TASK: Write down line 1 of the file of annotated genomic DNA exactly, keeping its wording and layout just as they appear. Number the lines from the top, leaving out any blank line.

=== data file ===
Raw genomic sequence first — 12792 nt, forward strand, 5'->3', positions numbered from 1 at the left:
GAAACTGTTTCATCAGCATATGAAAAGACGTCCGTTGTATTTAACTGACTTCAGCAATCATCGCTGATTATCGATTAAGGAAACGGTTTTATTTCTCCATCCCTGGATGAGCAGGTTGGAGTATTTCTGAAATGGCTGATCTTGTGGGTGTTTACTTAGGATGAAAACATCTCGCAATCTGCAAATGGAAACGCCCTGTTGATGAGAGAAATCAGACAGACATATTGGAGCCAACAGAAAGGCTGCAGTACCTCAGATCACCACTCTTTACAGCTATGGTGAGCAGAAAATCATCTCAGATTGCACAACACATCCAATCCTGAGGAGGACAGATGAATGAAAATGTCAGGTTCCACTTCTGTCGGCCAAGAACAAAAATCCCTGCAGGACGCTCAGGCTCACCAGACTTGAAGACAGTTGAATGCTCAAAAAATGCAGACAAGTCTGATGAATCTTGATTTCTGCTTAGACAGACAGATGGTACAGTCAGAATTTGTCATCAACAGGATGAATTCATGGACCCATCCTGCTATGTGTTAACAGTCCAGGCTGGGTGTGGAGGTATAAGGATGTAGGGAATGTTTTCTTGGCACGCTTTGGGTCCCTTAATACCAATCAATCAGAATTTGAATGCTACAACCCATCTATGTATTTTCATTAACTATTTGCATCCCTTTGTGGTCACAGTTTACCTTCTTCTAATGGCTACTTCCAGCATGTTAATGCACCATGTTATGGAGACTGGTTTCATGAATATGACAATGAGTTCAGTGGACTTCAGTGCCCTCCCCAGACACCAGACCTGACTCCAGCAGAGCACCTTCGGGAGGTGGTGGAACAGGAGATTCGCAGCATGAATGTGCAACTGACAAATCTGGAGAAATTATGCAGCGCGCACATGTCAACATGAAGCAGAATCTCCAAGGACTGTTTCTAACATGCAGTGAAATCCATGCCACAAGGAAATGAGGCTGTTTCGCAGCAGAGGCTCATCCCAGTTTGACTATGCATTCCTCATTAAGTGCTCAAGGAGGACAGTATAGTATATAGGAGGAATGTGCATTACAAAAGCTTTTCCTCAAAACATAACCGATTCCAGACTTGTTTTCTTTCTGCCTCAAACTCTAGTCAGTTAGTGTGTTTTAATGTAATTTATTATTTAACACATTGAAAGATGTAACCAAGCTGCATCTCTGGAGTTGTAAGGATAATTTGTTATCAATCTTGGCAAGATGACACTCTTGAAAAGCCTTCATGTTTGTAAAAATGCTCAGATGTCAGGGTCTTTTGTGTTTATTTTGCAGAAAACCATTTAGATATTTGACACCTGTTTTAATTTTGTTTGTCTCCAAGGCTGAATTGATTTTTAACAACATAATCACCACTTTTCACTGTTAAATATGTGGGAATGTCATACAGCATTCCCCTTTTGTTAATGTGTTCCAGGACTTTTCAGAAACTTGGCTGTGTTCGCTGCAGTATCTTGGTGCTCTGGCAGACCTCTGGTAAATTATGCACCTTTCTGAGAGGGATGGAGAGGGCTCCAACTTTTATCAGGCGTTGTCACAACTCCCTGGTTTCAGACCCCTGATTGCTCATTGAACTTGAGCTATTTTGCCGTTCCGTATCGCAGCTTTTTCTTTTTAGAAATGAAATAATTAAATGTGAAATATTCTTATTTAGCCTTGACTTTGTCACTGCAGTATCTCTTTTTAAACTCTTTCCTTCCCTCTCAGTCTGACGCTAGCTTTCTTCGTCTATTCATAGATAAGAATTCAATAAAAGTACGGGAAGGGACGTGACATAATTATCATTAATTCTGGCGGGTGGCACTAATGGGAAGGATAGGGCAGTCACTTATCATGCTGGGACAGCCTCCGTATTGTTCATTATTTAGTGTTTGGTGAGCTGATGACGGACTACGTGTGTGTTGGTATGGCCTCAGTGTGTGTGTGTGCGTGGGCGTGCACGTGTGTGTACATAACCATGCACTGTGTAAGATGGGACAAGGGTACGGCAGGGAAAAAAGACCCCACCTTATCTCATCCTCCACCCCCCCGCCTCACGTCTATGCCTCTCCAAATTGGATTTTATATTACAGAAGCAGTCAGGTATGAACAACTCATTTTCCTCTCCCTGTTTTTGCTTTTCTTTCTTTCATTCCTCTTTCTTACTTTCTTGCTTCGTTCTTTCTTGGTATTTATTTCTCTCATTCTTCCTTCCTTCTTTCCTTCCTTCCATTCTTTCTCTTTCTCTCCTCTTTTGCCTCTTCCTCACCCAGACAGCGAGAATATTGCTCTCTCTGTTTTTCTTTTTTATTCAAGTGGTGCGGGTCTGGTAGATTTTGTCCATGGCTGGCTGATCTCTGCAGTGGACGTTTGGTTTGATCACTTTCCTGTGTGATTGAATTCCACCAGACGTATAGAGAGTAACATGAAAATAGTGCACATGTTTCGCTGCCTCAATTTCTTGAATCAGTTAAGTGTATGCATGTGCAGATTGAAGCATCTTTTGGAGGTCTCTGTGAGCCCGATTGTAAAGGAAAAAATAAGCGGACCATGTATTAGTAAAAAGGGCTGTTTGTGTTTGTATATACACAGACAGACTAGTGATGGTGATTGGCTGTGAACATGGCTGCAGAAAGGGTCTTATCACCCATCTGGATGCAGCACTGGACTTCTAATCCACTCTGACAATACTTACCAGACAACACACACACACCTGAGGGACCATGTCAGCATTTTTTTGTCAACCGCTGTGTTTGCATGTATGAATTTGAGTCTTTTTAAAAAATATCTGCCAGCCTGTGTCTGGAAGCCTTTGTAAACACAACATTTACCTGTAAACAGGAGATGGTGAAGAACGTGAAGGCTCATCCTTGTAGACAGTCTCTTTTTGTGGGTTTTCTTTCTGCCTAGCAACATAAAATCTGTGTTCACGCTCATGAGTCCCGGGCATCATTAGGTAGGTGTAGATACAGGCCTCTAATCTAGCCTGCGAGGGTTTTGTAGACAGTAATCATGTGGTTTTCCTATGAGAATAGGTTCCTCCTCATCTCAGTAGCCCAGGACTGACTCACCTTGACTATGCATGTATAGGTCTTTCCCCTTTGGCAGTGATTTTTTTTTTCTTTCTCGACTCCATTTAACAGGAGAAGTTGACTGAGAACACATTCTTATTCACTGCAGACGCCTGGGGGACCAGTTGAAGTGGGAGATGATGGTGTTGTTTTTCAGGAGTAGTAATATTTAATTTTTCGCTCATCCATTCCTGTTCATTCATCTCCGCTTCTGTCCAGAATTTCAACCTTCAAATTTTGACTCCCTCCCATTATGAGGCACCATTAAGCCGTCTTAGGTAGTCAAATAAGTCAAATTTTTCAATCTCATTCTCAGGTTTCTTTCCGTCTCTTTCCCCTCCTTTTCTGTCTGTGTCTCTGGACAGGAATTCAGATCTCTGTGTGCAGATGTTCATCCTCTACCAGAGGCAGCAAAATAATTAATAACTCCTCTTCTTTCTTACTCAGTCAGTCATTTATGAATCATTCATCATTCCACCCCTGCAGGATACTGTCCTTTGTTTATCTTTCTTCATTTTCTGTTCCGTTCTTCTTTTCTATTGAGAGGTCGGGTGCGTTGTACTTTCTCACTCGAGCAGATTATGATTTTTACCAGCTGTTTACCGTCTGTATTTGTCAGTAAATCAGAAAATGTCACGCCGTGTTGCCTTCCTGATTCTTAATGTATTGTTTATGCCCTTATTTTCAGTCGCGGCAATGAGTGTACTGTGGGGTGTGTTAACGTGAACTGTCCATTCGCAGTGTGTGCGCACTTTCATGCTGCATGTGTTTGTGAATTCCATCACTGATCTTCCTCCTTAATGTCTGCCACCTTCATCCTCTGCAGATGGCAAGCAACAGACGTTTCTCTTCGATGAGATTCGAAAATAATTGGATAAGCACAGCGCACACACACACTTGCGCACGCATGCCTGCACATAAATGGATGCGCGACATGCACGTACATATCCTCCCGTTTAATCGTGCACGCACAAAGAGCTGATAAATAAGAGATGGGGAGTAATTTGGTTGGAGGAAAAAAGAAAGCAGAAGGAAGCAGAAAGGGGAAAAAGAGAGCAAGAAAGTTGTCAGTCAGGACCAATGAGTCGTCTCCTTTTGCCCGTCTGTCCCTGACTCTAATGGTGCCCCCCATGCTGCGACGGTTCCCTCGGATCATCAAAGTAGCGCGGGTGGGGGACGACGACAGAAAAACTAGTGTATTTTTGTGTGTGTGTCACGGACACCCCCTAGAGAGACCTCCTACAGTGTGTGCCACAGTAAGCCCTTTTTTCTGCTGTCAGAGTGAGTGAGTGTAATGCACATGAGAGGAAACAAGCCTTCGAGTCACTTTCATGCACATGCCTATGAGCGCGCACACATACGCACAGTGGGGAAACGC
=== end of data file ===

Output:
Raw genomic sequence first — 12792 nt, forward strand, 5'->3', positions numbered from 1 at the left: